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Wasted Energy: How your leftovers and poop could help save the world

Posted at 11:36 PM, Dec 19, 2019
and last updated 2019-12-19 23:36:43-05

There's no single solution to producing clean energy and combating climate change. It will take a herculean effort using diverse sources of green energy sources to rid our atmosphere of greenhouse gases.

Several energy initiatives are catching on. Wind and solar are the most obvious choices. But, one couple is betting the future of humanity on something they affectionately dub "the dragon."

National Geographic Explorer and University of South Florida professor TH Culhane and his wife reuse, recycle and energize their entire home and farm using 100% clean energy. Culhane wastes nothing.

"This is not an incremental thing, 100% of our poop, 100% of any organic residuals you call food waste, 100% of any garbage we bring home. It stays at home and turns into value."

Culhane teaches at USF's Patel College of Global Sustainability. His students bring their leftovers to his farm to feed one of his three bio-digesters. One of the digesters, affectionately dubbed, "the dragon," is fire breathing.

"The nose shoots out flames," Culhane said with childish excitement. "I have a great video of it at night."

Culhane says the three bio-digesters in operation are giant "fart-tanks." Their gases evolve from decaying organic materials. The bacteria and enzymes in the digester break down any carbon-based items through anaerobic activity. In turn, he captures the gas and uses it for cooking.

Culhane also captures his own waste to convert to biogas.

"That's radical adult responsibility," Culhane said. "There is no shame. You just have to put these things in the right place. Poop is, if you have a closed-loop economy, a circular, economy then everything human beings do is a good rather than a bad. We just are not doing it properly."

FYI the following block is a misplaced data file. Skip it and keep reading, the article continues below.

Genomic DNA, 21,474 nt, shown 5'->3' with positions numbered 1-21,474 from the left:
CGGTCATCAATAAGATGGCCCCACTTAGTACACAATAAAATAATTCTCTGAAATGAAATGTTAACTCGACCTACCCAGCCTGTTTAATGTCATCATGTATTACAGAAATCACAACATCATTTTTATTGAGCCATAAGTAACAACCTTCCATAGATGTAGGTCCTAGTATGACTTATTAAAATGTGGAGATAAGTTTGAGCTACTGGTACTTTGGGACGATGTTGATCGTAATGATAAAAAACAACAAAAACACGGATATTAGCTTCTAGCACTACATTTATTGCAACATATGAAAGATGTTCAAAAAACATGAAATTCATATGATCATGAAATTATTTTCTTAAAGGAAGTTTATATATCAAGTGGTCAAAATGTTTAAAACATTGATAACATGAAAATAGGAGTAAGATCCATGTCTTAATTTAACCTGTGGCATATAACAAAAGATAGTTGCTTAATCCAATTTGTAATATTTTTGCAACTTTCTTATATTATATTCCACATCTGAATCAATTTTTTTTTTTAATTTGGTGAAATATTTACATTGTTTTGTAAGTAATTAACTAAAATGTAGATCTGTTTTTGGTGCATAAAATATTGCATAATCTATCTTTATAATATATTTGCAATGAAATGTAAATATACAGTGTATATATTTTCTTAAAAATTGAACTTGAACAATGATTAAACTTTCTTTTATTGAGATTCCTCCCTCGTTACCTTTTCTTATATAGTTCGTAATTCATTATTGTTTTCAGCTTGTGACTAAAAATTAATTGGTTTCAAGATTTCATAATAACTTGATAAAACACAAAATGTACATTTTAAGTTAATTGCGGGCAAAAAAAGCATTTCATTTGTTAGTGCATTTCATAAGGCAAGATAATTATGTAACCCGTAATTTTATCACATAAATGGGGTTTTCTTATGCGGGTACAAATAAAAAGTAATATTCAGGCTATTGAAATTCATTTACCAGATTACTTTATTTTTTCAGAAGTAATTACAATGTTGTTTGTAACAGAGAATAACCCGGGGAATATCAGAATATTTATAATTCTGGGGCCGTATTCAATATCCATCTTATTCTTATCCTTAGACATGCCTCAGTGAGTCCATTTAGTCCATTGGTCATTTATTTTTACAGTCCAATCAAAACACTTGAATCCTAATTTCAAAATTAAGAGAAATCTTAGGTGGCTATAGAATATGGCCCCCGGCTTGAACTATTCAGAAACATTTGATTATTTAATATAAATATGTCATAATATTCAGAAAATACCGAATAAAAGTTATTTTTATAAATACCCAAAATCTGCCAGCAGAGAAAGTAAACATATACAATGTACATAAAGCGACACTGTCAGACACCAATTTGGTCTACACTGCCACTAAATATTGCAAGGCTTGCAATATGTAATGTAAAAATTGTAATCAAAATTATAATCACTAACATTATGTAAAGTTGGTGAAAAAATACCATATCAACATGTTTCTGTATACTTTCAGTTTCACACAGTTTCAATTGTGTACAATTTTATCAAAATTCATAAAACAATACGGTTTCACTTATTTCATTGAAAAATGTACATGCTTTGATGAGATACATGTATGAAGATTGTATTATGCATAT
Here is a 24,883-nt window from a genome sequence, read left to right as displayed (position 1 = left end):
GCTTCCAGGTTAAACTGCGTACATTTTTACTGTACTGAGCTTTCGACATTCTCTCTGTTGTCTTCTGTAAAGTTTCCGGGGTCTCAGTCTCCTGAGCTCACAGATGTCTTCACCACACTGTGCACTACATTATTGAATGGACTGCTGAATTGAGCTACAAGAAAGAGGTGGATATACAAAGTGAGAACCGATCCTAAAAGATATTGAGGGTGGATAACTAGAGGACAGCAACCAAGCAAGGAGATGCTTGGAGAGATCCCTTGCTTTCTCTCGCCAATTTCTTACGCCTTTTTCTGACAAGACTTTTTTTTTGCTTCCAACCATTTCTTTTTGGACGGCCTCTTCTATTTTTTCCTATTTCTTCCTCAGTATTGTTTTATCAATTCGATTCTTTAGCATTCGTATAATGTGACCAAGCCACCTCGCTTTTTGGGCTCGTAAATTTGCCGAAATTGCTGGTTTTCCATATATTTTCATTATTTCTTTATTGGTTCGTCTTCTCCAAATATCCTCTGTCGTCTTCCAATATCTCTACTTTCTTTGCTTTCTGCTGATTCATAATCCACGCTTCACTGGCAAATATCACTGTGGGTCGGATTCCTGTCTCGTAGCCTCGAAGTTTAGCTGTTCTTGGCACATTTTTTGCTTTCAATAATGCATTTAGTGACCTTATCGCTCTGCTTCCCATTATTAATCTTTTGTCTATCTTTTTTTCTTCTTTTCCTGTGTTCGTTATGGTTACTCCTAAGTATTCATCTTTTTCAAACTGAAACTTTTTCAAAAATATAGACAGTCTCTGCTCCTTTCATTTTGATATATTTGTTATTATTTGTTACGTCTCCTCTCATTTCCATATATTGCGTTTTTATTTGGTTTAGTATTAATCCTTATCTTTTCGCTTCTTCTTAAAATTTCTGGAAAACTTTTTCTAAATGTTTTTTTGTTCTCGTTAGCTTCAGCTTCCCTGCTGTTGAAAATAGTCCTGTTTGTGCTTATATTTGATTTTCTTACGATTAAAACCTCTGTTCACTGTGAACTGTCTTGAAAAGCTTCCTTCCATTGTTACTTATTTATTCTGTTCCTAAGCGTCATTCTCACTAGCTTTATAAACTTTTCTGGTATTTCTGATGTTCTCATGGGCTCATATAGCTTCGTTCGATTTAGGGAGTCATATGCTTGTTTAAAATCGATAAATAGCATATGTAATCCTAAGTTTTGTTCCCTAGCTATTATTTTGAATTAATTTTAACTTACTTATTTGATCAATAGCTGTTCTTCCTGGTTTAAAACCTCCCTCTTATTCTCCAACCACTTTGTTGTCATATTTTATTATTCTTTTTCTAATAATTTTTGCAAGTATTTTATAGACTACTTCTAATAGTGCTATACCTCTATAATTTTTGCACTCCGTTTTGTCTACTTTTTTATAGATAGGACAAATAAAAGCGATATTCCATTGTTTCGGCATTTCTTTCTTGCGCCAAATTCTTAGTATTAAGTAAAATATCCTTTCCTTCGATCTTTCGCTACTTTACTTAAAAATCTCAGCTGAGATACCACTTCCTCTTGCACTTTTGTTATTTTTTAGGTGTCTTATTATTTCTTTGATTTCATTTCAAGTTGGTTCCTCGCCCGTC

Using solar panels, creating his own biogas, and recycling all of the waste he produces, Culhane wants to be an example to the world.

"With the amount of waste that we have right now in the United States and around the world we could certainly take care of all of our domestic needs and certainly produce all of our domestic electricity with a combination of solar and biogas," Culhane said. "The biogas that we are producing here is good made from a bad."

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According to the United States Department of Agriculture, food waste is the third-largest contributor to methane gas production in the United States.

"Approximately 133 billion pounds and $161 billion worth of food in 2010. This amount of waste has far-reaching impacts on food security, resource conservation, and climate change. Food waste is the largest component going into municipal landfills quickly generates methane," according to the USDA.

For Culhane, there is a sad irony in those statistics. He doesn't produce enough food waste to create all of his biogas for cooking. So he has to ask his students to bring in their spoiled food, leftovers, and anything else he can use to fuel the dragon.

But, with a little thought and effort, Culhane says anyone can do what he's doing.

"The fact that with a teacher's salary that we can live completely off-grid causing harm to no one and taking care of the burden of people's waste and turning them into valuable things makes me feel dedicated and hopeful," Culhane said. "But, then worried that I can't get the message out quickly enough."


Improved solar panel and battery technologies are helping energy companies in Florida make the transition to solar. We got a tour of the largest solar farm built by Duke Energy. The farm went into operation in 2018 in Jasper, Florida. It has 300,000 panels generating 74.9 megawatts of power enough for 20,000 homes at peak production. The downside to this grid is that when the sun isn't out, the power generation stops immediately.

"As technology advances, we hope that the panels will get smaller and that all of this will take up a lot less space," Ana Gibbs, a spokesperson with Duke Energy said. "We are definitely investing in solar we are investigating in batteries in different ways that make sense so that it benefits our customers, so it's efficient also."

Gibbs said the company is investing $1-billion into solar farms across the state to reach 700 megawatts of solar in Florida, to reduce its carbon footprint.

While Duke Energy is still looking to find ways to capture and store solar energy. Florida Power and Light in Manatee County announced the construction of the largest solar-powered battery in the world.

"Innovative modernization plan will replace a pair of aging natural gas power generating units with clean and renewable energy, saving FPL customers more than $100 million while eliminating more than 1 million tons of carbon dioxide emissions," FPL said in a March 2019 news release. The company expects to have the system online by 2021. The battery system can power 15,000 homes.


In 2018, Duke Energy took two coal-fired plants offline. They were replaced by a new Citrus Combined Cycle Station capable of generating 1640 megawatts of energy powering an estimated 1.3 million homes.